Two new names have been chosen to replace Colonization Road in Fort Francis, Ontario, from Monday evening, marking the end of a lengthy consultation process between the city and its residents.
The eastern section of the road will be renamed Agamiing Drive, Anishinaabemowin for onshore, and the western section of the road will be renamed Sunset Drive.
“Tonight, the council took a step towards building a more open Fort Francis. We did this by replacing symbols of systemic racism with pointers to our commitment to reconciliation and the vital role that indigenous peoples will play on our way forward as communities, ”City Councilor Douglas Judson reads a written statement released Monday night.
Judson pushed a resolution to rename the main road in the northwestern city of Ontario back in November 2020, adding that he never planned such a “long and arduous” process.
“It exposed latent manifestations of racism and bigotry in our community, and I’m disappointed that it was only 4: 3 votes. But I hope this experience shows the council that there is an appetite for social change in this community and that we, as leaders need to steer these discussions towards a vision, ”he said.
“It is not enough to shy away from questions of justice because they can offend the prejudices or privileges of others. I hope we can do better in the future. “
Despite the difficulties encountered in the process, Judson said the change is “a moment of pride” for Fort Francis.
The two new names chosen for the road were chosen in an informal poll conducted by Judson from 4 to 8 May.
“The choice of Agaming for the East Colonization Road pays homage to the Anisinaabe peoples and their culture at the eastern gateway of our community, which connects Fort Francis to the Kushiching ancestral peoples and the sacred area known as the Seven Oaks,” Judson said.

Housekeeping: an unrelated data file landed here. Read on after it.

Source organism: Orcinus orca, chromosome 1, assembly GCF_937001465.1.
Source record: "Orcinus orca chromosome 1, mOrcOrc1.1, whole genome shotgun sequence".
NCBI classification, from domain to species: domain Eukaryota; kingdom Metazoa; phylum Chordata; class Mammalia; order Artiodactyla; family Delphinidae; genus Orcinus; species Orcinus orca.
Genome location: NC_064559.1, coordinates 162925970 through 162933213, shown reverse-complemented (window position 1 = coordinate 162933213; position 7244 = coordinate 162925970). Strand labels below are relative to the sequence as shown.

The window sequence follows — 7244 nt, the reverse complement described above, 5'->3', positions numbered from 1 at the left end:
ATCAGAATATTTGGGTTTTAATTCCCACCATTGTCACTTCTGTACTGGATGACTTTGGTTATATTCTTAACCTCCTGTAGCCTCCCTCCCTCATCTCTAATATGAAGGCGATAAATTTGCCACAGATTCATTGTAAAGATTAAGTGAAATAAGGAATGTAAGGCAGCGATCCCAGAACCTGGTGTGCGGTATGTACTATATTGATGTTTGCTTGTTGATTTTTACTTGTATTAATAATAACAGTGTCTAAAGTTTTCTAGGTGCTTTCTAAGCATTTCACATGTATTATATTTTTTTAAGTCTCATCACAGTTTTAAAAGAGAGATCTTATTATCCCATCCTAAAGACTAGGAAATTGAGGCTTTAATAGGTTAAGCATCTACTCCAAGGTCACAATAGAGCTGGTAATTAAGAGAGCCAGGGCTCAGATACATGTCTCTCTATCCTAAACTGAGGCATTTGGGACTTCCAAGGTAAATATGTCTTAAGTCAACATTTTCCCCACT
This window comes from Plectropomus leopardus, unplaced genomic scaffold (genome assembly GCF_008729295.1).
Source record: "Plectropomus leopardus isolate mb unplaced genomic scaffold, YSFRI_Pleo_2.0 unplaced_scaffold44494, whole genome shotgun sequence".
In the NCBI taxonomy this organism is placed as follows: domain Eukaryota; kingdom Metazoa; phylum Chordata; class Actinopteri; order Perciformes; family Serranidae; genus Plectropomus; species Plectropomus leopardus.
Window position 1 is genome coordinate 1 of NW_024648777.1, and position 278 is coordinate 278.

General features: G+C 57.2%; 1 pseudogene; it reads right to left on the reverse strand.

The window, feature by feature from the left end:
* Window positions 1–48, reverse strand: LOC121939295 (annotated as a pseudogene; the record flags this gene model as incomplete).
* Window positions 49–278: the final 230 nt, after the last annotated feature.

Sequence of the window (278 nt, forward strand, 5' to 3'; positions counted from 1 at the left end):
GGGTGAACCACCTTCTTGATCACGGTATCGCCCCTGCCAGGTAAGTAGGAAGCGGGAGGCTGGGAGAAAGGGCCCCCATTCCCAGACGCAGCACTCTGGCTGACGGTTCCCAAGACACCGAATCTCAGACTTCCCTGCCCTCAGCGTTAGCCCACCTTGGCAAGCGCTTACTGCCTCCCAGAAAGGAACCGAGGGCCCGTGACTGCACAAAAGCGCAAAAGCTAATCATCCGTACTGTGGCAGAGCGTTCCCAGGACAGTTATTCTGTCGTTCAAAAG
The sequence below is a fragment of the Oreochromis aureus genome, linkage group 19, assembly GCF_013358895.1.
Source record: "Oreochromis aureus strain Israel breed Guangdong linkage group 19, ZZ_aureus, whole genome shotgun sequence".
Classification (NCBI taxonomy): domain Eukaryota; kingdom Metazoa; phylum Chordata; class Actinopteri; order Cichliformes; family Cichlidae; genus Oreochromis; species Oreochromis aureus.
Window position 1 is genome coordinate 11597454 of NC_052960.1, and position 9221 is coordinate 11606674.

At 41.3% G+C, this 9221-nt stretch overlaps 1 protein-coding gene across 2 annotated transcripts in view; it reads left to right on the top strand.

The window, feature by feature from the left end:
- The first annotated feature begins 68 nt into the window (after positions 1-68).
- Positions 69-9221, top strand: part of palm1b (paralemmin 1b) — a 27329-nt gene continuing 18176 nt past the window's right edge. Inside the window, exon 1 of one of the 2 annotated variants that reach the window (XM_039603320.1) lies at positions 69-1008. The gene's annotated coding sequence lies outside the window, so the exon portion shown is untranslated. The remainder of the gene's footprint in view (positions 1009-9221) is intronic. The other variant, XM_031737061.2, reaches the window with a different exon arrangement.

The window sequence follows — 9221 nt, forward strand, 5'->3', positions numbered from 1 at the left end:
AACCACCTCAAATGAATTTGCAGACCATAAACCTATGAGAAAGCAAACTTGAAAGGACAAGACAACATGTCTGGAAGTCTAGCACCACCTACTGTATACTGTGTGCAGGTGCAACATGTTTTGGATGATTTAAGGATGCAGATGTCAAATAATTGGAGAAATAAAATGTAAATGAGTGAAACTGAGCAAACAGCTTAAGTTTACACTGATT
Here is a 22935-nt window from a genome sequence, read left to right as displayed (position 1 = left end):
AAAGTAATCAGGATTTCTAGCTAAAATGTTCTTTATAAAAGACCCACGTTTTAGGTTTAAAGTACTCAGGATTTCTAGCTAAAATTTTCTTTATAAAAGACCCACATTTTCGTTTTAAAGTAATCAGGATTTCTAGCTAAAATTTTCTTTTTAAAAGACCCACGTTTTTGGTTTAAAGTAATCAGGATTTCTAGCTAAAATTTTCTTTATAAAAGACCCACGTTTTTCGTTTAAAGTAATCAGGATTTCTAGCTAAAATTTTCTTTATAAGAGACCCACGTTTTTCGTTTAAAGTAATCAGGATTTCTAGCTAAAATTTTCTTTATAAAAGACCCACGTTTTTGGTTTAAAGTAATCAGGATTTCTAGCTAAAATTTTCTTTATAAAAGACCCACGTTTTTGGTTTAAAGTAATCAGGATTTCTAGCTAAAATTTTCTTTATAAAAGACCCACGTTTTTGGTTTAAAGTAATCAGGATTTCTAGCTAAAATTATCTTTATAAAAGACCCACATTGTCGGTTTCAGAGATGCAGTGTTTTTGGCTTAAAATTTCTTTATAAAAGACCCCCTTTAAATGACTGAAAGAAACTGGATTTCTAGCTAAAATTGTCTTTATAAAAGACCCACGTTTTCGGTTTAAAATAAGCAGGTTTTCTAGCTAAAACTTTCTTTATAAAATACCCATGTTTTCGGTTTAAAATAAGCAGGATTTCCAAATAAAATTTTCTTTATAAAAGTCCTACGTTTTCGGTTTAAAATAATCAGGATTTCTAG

The ‘Sunset’ selection for Colonization Road West reflects the natural beauty of the region. It is also a tribute to the Sunset Country mestizo community and their many contributions to Fort Francaise, ”he added.
Treaty Youth Council # 3 says there is still a lot of work to be done
The protracted process, as well as discussions on the process of renaming the road, attracted a lot of attention from local residents and organizations.
In late February, the Oshkiniyigia Treaty No. 3 Youth Executive Council sent a letter to the City Council expressing disappointment at the delays in the renaming process, describing it as a “politicized debate.”
Now that the process has come to an end, the youth council said it was delighted to finally see change materialize.
“We see it as a positive step forward that Fort Frances recognizes the role that Indigenous peoples play in the community and that Indigenous peoples will be welcomed in the community. There is still work to be done, but this is work that we can do together, ”said a statement from the Oshkiniyigiig Youth Executive Council of Treaty No. 3.
The Youth Council also acknowledged Judson’s work, calling him a “constant advocate” for change.
“We also recognize the many Fort Francis community members, Aboriginal partners and allies who have written letters in support of the name change and supported reconciliation efforts. The names suggested by the broader Fort Francis community reflect the shared history of the indigenous communities in, “the statement said.
The new road names will be introduced on January 1, 2022, and Judson said three pointers to the former Colonization Road will be donated to museums: one to the Fort Francis Museum, one to the Manitou Mounds Interpretive Center, and one. to the Canadian Museum of Human Rights.
Fort Francis follows Dryden, Ontario, which recently renamed its Colonization Avenue Bouju and Memorial. Kenora, Blind River, Lake Bay, and several other municipalities in Ontario and Manitoba have also renamed local “colonization” roads in recent years.
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